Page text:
ANDREW RAFACZ is pleased to announce a two-person exhibition of new paintings and sculptures from longtime Juxtapoz friends Cody Hudson and Richard Colman, in Galleries One and Two. The exhibition continues through Saturday, April 1st, 2023.


 With his newest body of work, Cody Hudson continues to mine inspiration from his surroundings, both rural and domestic. For this exhibition he presents a new series of seven acrylic paintings and ten powder coated steel sculptures that were created between his studios in Sugar Creek, Wisconsin, and Chicago, Illinois.

 His series of paintings in this exhibition visually shift with the imagery leaning towards a central vignette or focal point, moving away from the edges of the canvas. This moving inward creates a sense of gathering and togetherness, like still lifes of abstracted plant shapes and imagined vistas. Scenes of stacked caps, arches, and circles intermingle and overlap playing with subtle depths and planes amidst pattern.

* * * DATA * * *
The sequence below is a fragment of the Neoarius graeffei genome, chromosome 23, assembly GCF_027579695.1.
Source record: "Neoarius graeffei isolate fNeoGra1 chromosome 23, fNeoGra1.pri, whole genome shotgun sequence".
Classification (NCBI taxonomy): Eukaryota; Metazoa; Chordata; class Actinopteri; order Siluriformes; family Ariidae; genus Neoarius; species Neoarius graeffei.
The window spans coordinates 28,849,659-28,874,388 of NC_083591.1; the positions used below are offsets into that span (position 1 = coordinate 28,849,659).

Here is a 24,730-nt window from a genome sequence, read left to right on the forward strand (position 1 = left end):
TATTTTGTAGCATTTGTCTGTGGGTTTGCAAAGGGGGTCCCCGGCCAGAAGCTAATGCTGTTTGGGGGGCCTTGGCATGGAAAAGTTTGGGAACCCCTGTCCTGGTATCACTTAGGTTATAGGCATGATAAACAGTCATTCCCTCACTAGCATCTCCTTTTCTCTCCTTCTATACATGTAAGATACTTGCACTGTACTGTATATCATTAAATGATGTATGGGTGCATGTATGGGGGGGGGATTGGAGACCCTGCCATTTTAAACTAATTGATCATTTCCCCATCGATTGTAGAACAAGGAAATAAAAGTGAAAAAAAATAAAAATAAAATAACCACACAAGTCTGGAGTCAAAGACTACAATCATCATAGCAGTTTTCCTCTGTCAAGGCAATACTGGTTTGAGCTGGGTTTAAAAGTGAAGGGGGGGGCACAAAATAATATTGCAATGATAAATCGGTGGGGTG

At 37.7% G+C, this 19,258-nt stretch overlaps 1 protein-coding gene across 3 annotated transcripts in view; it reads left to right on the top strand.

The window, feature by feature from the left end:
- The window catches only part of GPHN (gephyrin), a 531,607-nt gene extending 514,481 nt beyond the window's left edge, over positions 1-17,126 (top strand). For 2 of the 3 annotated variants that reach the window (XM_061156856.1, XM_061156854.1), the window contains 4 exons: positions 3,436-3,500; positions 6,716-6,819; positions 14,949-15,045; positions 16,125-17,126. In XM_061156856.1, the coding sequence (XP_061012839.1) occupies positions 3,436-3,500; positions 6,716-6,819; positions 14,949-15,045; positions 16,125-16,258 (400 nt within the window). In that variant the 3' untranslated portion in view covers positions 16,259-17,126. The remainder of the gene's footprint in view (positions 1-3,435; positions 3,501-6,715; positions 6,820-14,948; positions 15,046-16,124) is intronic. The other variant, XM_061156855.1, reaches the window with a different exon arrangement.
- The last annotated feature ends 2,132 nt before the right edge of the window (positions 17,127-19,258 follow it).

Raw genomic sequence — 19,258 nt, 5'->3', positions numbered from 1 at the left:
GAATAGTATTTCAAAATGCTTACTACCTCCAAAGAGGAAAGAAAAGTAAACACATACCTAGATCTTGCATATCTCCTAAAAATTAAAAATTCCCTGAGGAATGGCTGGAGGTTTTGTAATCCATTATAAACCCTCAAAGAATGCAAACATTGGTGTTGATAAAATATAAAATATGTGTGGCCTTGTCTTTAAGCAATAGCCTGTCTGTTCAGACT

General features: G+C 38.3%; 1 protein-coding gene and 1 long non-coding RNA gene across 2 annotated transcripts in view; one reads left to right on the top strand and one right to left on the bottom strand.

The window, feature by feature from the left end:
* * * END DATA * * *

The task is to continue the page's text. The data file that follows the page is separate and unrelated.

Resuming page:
Hudson’s practice is multifaceted, involving a dynamic editing process between mediums as he moves between drawings, printmaking, sculpture, and public art. In this respect, he propagates new imagery and content through different modes of making, relocating thoughts from one place to another, similarly seen with the works on view throughout Gallery One and Gallery Two. The work speaks between itself evoking a deeply contemplative imagery that builds up and traces a connection deep into the artist’s soul.

 Richard Colman presents a new body of work that explores relationships to the self by painting complex labyrinths of hard-edge figuration. His paintings embody tight connections to Pop Art and New Wave culture –moving freely between figuration and abstraction. Colman’s paintings highlight relationships between figure and ground, with recurring motifs of flowers and heads, held between figures gently in their hands or as borders to the image, a poesies and journey through the use of emotive form and color combinations.

Colman explores his own connections to life and death and societal hierarchies through his paintings, which visually call into question perceptual logic. His work weaves thin mazes around body forms next to bold planes of color creating textural differences and depth alongside dynamical gradients that indicate some semblance of life and struggle to stay connected. He poses questions we ask ourselves – typically without words – hinting at and bringing us closer to a deeper phenomenological approach to looking.